More than 30 per cent of children in Kirklees have not seen an NHS dentist in the last year, according to new figures.
The British Dental Association said the rate of check ups for children is “national disgrace” and put it down to a lack of information to engage hard-to-reach families.
NHS data shows that 32% of children in Kirklees have not had a dental check-up in the 12 months to September 2018 , compared with the 41% average across England.
It means 32,043 children in the area have not been for their check-up over the period, despite NHS guidelines saying they should be seen at least once a year.
In that time 4,608 children received some kind of urgent dental treatment.
NHS dental care for children is free, but a poll conducted by the BDA last year revealed that one in four parents are unaware that there is no charge for routine check-ups for children.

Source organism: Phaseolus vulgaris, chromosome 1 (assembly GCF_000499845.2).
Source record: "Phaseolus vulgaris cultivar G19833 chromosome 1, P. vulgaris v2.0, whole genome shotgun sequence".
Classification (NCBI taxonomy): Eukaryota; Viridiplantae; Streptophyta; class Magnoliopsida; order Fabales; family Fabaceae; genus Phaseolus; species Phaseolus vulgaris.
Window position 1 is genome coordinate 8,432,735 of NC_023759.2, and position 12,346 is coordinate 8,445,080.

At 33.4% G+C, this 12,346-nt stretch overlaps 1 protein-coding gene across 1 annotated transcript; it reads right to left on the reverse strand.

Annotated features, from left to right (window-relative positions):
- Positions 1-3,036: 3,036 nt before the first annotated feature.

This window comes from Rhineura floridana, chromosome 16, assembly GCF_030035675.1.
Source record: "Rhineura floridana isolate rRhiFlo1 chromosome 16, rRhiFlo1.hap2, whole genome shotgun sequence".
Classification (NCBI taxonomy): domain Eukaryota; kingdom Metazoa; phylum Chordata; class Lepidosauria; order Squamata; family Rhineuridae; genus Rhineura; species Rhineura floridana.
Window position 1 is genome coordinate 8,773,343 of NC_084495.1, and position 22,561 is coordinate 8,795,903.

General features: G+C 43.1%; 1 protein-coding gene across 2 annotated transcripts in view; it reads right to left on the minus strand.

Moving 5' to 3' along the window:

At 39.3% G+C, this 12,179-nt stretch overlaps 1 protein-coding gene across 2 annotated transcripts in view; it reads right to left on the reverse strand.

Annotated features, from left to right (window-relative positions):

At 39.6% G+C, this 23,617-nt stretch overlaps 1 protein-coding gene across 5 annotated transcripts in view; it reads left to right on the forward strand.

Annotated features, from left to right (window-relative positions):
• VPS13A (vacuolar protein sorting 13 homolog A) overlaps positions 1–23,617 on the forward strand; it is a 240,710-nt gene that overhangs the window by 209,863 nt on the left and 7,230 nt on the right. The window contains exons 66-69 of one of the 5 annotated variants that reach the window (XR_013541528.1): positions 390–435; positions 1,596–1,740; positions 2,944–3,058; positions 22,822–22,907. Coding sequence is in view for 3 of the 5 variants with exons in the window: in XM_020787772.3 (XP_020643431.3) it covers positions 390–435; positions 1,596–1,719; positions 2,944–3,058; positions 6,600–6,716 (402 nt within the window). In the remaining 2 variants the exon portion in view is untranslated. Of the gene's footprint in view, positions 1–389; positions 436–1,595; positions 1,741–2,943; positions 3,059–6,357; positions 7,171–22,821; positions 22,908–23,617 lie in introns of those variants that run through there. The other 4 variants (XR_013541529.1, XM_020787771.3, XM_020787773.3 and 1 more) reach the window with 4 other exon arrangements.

The BDA’s chair of general dental practice, Henrik Overgaard-Nielsen, said that current outreach programmes were more likely to target people who already visit their dentist. He said: “Tooth decay is a preventable disease and remains the leading cause of hospital admissions for children, but instead of public information campaigns Westminster has offered radio silence.”
A Department of Health and Social Care spokesman said: “We want every single child and adult to have access to NHS care, whatever their location – and last year a record 6.9 million children were seen by a dentist with numbers rising every year.”